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Hoffmann, R. A wiki for the life sciences where authorship matters. Nature Genetics (2008)

Modulation of systemic hemodynamics by exogenous L-arginine in normal and bacteremic sheep.

OBJECTIVE: To investigate whether exogenous L-arginine, the substrate for nitric oxide synthase, modulates systemic hemodynamics in sepsis. DESIGN: Prospective, controlled study in a sheep model of sepsis. SETTING: Animal research facility in a university hospital. SUBJECTS: Adult sheep weighing between 35 and 55 kg. INTERVENTIONS: Adult sheep sedated and mechanically ventilated, were monitored with a pulmonary arterial catheter and an ileal tonometer. Four groups of sheep were studied: nonseptic, septic, nonseptic treated with L-arginine, and septic treated with L-arginine. Sepsis was induced by the intravenous administration of Escherichia coli (1.5x10(8) colony-forming units/kg for 30 mins). L-arginine was administered as an intravenous bolus (200 mg/kg for 10 mins) before the septic challenge followed by 200 mg/kg/hr for 300 mins. MEASUREMENTS AND MAIN RESULTS: Sepsis induced a state of acidosis, hyperlactatemia, hypoxemia, and gastric intramucosal acidosis. During the first 30 mins after the septic challenge, there was a decrease in cardiac index and blood pressure, and an increase in systemic vascular resistance. Thereafter, blood pressure returned to baseline values, and systemic vascular resistance fell. Treatment with L-arginine in nonseptic sheep did not induce any biochemical or hemodynamic effect. In septic sheep, treatment with L-arginine was associated with a greater increase in systemic vascular resistance during the first 30 mins, and a more marked decrease in blood pressure and systemic vascular resistance after 180 mins. CONCLUSIONS: Exogenous administration of L-arginine does not induce hemodynamic effects in normal animals, exacerbates the acute vasoconstriction associated with the intravenous infusion of E. coli and potentiates the sepsis-induced vasodilation. Our results suggest that a) nitric oxide production is not constitutively modulated by exogenous L-arginine, b) L-arginine probably enhances the sepsis-induced sympathetic discharge, and c) L-arginine becomes rate-limiting for the formation of nitric oxide at approximately 3 hrs after the initiation of the septic challenge.[1]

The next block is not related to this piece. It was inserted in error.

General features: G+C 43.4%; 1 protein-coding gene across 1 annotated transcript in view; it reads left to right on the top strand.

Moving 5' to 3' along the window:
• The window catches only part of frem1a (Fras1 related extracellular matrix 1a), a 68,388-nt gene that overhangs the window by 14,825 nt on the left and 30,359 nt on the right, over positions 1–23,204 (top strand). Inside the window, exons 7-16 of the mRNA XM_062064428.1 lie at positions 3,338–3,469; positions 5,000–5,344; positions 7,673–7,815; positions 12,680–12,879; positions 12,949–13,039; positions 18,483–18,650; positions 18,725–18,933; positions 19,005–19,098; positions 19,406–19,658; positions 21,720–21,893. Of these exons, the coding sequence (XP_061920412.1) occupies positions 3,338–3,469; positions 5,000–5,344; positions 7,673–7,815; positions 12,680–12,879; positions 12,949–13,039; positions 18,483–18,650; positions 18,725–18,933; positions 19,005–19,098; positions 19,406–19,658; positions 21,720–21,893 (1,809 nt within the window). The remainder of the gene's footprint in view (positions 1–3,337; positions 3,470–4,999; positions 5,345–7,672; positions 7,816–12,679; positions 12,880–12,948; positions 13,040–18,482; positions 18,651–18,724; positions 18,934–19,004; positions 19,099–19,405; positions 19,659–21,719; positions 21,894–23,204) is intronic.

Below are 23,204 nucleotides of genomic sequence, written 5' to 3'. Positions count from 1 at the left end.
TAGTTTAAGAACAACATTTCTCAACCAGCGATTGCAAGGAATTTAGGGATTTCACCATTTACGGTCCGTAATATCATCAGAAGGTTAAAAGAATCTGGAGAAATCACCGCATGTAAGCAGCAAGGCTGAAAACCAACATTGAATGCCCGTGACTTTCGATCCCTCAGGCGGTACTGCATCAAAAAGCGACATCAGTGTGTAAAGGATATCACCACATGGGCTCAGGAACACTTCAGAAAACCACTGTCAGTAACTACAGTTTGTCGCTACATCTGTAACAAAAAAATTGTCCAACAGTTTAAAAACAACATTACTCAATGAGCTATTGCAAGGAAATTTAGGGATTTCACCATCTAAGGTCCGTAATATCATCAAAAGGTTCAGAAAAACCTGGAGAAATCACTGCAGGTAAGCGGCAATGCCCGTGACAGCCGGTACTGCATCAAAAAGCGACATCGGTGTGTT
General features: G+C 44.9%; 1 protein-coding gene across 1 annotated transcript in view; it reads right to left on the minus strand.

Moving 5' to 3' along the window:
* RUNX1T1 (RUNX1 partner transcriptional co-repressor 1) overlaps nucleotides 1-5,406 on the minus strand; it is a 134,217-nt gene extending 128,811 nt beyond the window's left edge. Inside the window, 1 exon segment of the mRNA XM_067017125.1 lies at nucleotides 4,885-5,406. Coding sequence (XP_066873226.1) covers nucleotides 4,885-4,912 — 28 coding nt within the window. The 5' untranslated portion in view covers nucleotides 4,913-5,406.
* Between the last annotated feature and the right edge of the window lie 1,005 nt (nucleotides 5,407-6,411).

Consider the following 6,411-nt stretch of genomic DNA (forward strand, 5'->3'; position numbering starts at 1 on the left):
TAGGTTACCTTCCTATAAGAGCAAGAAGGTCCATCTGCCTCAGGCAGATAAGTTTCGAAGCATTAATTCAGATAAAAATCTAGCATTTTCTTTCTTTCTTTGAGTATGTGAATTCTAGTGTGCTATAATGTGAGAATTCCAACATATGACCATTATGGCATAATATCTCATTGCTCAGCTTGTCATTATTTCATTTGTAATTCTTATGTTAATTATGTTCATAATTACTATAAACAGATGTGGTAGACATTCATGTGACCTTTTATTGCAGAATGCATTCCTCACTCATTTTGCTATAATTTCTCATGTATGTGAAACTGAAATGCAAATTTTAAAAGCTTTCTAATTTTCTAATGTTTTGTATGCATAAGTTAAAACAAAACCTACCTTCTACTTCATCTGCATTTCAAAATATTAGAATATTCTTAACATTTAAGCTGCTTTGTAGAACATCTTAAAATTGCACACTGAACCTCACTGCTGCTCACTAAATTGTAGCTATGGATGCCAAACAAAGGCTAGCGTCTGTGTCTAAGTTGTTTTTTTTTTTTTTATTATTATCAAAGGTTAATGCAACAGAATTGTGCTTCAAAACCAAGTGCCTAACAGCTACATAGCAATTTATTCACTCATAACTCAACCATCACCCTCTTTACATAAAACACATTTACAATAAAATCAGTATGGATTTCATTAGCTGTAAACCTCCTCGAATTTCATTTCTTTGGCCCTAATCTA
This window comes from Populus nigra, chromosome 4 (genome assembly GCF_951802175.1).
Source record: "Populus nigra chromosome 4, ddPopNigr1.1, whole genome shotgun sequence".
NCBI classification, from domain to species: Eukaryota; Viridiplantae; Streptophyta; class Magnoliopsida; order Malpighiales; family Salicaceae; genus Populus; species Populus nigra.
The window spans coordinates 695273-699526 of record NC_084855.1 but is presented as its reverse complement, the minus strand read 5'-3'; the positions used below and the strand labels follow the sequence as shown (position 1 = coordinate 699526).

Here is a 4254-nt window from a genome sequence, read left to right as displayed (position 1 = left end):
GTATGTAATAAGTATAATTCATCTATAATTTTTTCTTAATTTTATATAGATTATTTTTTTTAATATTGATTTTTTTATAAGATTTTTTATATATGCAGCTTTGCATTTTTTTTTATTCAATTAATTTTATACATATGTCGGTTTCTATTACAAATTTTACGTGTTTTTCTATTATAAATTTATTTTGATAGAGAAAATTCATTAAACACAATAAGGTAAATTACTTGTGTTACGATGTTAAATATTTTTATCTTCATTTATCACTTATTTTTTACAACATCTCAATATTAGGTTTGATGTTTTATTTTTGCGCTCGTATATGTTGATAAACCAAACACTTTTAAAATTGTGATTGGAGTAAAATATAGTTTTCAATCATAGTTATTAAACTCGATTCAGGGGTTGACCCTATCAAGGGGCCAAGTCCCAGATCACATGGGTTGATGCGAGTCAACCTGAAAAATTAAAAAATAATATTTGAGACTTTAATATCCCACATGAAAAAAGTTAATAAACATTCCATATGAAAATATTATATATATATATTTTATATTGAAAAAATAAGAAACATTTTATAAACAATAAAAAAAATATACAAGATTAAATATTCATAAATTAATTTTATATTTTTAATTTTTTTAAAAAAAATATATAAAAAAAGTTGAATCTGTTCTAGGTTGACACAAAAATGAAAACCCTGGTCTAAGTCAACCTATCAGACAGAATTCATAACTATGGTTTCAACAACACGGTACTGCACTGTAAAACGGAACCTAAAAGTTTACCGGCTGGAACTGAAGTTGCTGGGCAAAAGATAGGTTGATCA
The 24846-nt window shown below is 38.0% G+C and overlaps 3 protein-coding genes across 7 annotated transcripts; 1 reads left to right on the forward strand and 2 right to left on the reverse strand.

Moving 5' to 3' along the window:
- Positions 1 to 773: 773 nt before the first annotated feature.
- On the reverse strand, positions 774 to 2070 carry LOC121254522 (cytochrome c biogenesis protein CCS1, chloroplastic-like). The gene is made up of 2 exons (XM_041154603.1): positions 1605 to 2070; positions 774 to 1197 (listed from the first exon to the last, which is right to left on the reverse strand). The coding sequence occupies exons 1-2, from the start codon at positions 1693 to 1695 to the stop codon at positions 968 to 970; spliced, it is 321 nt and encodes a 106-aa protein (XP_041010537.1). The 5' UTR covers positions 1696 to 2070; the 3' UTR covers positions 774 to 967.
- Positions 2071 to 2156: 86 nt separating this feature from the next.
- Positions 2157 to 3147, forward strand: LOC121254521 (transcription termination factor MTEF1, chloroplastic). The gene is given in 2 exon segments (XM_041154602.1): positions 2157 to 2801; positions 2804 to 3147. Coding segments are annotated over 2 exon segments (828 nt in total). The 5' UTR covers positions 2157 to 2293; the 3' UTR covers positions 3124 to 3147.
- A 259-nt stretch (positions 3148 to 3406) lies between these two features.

1. Modulation of systemic hemodynamics by exogenous L-arginine in normal and bacteremic sheep. Lorente, J.A., Delgado, M.A., Tejedor, C., Mon, E., Hervás, M., Pascual, T., Fernández-Segoviano, P., Rieppi, G., Soler, A., Ayuso, D., Esteban, A. Crit. Care Med. (1999) [Pubmed]
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